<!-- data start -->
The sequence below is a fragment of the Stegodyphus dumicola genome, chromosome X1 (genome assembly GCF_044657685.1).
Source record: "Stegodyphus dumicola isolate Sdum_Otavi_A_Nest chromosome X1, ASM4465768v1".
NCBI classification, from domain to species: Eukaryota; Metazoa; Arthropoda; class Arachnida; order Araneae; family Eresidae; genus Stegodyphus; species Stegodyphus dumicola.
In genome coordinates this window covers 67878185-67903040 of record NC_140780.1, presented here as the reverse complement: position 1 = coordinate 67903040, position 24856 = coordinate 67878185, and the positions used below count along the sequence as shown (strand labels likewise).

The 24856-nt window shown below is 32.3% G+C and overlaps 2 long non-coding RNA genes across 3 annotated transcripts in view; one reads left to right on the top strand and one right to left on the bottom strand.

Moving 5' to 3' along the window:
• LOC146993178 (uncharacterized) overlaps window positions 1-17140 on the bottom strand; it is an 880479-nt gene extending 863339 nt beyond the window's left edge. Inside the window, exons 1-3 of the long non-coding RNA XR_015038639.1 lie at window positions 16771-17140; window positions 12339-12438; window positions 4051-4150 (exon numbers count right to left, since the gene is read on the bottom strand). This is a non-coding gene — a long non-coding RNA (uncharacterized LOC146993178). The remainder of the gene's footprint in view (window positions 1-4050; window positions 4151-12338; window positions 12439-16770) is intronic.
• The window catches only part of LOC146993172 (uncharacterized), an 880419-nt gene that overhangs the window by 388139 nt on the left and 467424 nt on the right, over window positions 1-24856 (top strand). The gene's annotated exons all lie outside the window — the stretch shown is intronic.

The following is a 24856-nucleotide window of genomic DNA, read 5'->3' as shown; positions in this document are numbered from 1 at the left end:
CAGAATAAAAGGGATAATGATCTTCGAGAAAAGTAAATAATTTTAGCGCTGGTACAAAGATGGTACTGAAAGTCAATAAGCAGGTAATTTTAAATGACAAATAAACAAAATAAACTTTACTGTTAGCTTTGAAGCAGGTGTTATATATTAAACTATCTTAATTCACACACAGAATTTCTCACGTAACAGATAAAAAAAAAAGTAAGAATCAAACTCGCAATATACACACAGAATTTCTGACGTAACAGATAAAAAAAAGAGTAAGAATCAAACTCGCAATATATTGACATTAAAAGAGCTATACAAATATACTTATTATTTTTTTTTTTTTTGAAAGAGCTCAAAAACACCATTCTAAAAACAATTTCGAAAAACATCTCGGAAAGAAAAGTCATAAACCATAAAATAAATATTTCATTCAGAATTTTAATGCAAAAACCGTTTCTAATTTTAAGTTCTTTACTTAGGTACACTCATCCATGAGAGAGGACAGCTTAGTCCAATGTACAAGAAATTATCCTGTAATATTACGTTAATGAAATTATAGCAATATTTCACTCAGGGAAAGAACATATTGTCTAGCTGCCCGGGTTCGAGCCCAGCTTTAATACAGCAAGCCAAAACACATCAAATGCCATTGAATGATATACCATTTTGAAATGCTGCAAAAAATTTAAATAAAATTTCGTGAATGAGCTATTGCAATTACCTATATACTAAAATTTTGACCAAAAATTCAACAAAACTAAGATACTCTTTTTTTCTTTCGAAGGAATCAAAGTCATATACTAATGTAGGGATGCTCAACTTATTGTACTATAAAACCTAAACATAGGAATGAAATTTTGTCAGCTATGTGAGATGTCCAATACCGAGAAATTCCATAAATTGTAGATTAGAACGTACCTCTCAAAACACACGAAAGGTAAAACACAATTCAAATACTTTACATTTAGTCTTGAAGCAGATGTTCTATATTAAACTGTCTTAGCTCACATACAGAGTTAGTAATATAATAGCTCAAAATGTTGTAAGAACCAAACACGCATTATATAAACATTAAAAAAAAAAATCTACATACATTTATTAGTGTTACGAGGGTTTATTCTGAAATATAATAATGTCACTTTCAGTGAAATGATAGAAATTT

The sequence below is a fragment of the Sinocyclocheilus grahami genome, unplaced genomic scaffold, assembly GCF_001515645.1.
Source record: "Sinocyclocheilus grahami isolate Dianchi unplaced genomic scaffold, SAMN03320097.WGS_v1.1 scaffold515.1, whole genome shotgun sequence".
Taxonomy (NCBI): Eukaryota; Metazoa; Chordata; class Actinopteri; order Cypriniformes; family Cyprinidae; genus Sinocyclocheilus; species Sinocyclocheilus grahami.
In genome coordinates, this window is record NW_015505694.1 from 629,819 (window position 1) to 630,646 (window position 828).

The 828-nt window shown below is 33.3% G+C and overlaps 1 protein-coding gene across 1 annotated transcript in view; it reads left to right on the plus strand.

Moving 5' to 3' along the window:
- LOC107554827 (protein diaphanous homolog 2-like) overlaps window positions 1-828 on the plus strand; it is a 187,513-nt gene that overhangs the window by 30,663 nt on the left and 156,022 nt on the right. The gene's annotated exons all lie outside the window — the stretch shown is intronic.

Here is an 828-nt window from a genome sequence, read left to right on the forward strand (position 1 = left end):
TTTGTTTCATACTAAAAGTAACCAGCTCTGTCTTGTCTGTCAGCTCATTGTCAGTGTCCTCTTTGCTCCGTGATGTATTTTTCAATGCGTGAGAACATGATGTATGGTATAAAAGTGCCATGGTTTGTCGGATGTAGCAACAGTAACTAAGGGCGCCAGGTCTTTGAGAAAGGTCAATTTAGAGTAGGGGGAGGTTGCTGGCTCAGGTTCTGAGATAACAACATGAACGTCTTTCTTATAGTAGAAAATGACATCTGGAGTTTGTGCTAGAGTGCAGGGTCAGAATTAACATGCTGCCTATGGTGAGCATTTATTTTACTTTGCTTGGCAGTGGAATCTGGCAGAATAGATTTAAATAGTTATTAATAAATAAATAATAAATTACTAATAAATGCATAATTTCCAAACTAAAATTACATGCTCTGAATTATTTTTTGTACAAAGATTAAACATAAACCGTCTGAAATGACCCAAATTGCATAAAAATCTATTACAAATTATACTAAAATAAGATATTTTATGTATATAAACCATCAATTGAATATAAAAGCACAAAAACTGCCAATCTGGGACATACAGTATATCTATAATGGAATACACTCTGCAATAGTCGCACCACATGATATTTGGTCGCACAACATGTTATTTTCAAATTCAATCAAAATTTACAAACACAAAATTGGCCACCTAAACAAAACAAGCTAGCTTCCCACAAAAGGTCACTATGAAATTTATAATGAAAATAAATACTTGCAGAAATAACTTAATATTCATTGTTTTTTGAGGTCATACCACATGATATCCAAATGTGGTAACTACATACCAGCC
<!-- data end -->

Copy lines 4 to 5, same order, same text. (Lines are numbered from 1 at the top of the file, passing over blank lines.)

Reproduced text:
In genome coordinates this window covers 67878185-67903040 of record NC_140780.1, presented here as the reverse complement: position 1 = coordinate 67903040, position 24856 = coordinate 67878185, and the positions used below count along the sequence as shown (strand labels likewise).

The 24856-nt window shown below is 32.3% G+C and overlaps 2 long non-coding RNA genes across 3 annotated transcripts in view; one reads left to right on the top strand and one right to left on the bottom strand.